o Cannot run for public office.
o Feds must disclose all personal finances.
o No smoking in the building.
o Before you are approved for an advanced security clearance, the government will know which hand you wipe with, so to speak.
o Many federal retirees are expressly denied Social Security benefits they paid cash for.
o I have seen dozens of federal civil servants ordered to work as long as they can stay awake, get a few hours’ sleep, then repeat, 24/7, for 400 straight days/nights including weekends, without one extra cent of pay.
o Many federal employees are subject to immediate dismissal without cause.
o I’ve seen managers forbid employees from setting office air conditioning thermostats below 100 degrees in the desert SW (during the Carter administration’s energy conservation fiasco).
o Violation of any of those is a federal offense, not just a mark on the boss’s $#!+ list.
o And, of course, some government employees’ job descriptions include getting shot at.

I don’t think everybody is going to get in line for those cushy, overpaid gum’mint jobs all at once.

Mike
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mac



Joined: 07 Mar 1999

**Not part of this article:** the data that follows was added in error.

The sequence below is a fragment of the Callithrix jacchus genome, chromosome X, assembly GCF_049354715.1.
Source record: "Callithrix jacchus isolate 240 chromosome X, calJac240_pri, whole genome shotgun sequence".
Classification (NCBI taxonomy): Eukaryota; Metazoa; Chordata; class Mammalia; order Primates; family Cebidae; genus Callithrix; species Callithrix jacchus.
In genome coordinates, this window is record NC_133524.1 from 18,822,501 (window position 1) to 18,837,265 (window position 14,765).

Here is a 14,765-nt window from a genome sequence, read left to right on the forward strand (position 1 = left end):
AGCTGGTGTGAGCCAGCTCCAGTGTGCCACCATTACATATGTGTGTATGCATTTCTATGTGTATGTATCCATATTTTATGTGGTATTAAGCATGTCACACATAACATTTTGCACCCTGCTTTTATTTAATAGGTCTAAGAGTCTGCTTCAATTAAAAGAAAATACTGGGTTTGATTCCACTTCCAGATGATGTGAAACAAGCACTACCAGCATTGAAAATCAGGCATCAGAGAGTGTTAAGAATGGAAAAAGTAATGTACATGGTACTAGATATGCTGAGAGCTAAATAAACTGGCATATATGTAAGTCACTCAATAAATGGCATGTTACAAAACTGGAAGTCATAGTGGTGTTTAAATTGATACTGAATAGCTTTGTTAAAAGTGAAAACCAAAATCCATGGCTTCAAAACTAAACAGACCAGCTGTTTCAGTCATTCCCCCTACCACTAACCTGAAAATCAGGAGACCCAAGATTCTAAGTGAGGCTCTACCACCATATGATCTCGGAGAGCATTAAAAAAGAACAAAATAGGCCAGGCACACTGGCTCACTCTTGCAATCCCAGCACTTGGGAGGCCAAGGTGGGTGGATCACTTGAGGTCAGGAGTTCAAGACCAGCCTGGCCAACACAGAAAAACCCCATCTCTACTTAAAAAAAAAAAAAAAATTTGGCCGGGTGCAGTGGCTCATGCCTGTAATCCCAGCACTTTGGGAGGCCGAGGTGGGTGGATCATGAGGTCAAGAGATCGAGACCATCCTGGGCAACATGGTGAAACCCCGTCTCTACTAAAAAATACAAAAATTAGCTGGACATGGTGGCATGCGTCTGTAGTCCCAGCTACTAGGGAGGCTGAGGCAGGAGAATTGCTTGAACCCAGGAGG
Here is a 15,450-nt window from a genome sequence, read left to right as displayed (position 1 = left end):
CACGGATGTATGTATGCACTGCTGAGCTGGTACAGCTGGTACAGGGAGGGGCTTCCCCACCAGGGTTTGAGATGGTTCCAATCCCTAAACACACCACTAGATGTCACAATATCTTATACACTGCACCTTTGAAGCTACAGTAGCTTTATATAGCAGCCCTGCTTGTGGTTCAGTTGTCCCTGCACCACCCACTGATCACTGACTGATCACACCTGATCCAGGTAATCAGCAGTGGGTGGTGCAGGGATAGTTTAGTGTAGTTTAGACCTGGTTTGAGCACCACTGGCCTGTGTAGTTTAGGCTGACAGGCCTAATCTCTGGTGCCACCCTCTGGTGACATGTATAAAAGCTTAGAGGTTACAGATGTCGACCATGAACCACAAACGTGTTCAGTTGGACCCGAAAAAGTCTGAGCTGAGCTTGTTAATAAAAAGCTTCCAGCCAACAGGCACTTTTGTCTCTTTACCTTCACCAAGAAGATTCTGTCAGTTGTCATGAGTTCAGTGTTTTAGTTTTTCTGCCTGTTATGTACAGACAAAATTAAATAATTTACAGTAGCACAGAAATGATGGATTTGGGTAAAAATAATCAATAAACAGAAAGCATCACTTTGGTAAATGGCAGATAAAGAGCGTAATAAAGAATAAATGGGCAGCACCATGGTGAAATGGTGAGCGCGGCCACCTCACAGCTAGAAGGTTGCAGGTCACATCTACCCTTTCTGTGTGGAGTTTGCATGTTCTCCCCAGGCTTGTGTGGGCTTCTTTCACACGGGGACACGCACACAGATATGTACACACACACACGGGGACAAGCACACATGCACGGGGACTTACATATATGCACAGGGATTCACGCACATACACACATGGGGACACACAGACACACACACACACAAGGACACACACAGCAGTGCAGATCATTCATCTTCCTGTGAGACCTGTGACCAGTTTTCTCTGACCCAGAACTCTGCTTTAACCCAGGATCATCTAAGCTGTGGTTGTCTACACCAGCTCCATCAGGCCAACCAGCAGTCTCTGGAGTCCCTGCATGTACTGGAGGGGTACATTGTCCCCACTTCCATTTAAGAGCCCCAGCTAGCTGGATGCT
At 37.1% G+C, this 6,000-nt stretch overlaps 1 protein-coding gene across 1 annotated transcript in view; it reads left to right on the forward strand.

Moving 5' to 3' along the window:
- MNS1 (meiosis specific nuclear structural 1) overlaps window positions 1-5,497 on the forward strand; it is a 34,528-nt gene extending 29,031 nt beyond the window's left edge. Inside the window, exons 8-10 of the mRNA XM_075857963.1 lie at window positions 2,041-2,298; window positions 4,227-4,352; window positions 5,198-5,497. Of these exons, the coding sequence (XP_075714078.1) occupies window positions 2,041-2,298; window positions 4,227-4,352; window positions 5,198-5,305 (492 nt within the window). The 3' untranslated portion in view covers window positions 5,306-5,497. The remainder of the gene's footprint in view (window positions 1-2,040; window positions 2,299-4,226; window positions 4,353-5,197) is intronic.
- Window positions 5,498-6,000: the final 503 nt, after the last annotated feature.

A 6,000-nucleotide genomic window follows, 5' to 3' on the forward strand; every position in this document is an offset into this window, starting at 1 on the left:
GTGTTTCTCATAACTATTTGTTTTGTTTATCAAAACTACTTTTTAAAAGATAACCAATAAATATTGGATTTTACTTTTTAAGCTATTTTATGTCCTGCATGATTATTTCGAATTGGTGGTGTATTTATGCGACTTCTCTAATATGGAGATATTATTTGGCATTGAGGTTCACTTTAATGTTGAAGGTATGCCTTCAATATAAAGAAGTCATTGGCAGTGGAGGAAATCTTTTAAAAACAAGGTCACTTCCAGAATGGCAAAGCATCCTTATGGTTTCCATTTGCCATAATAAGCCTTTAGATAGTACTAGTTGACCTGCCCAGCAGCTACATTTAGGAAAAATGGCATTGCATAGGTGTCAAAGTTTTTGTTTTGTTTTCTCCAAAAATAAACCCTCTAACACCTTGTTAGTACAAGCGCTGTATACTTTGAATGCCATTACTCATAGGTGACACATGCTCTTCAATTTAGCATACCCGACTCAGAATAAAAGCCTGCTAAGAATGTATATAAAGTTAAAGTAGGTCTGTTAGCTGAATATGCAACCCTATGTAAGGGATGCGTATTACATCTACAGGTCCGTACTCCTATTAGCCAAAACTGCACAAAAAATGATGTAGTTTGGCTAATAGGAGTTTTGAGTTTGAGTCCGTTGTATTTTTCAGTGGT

Posts: 5222

PostPosted: Sat Aug 14, 2010 2:09 pm    Post subject: Reply with quote

What a scream. Isobars and Yeehaa think that the Reason Foundation, a libertarian think tank, is free of bias. To their credit, they are generally factually accurate. I did a little checking on salaries, following mrgybe's posting. The number that comes up on simply hired for Exxon average wage is $65,000. The State of Cal. Public Administration site shows the average for California State worker is $65,484. and the reported average for Federal worker is $67,691. On its face, these numbers indicate that Federal and State of California employees have comparable wages to Exxon, and better retirement benefits. Some local governments have much higher salary and benefits, not just Bell. The drivers on these have been public safety--Police and Fire services--which also allow retirement at age 50 and very generous overtime policies. In Oakland, those are the primary drivers on the budget. While firemen have one of the most dangerous jobs in the world, their salaries are very high, and there's definitely enough smoke here to know that something is at least smoldering.

There are a few confounding factors. It is more expensive to live in urban areas in California than almost anywhere else in the country. And a bit of checking shows that executives at Exxon and other big companies make much more in relation to the average than State and Federal workers. And economic history of the Great Depression showed clearly that during inflationary times, public workers wages deflate little and their standard of living goes up. Salary trends upward since 2002 in California state and local government. Finally, any comparison is not really accurate unless it reflects the underlying skill and education level of the employees. But it means that I look for socially progressive, fiscally conservative candidates. Kind of the opposite of recent era Republicans, especially Sara Palin!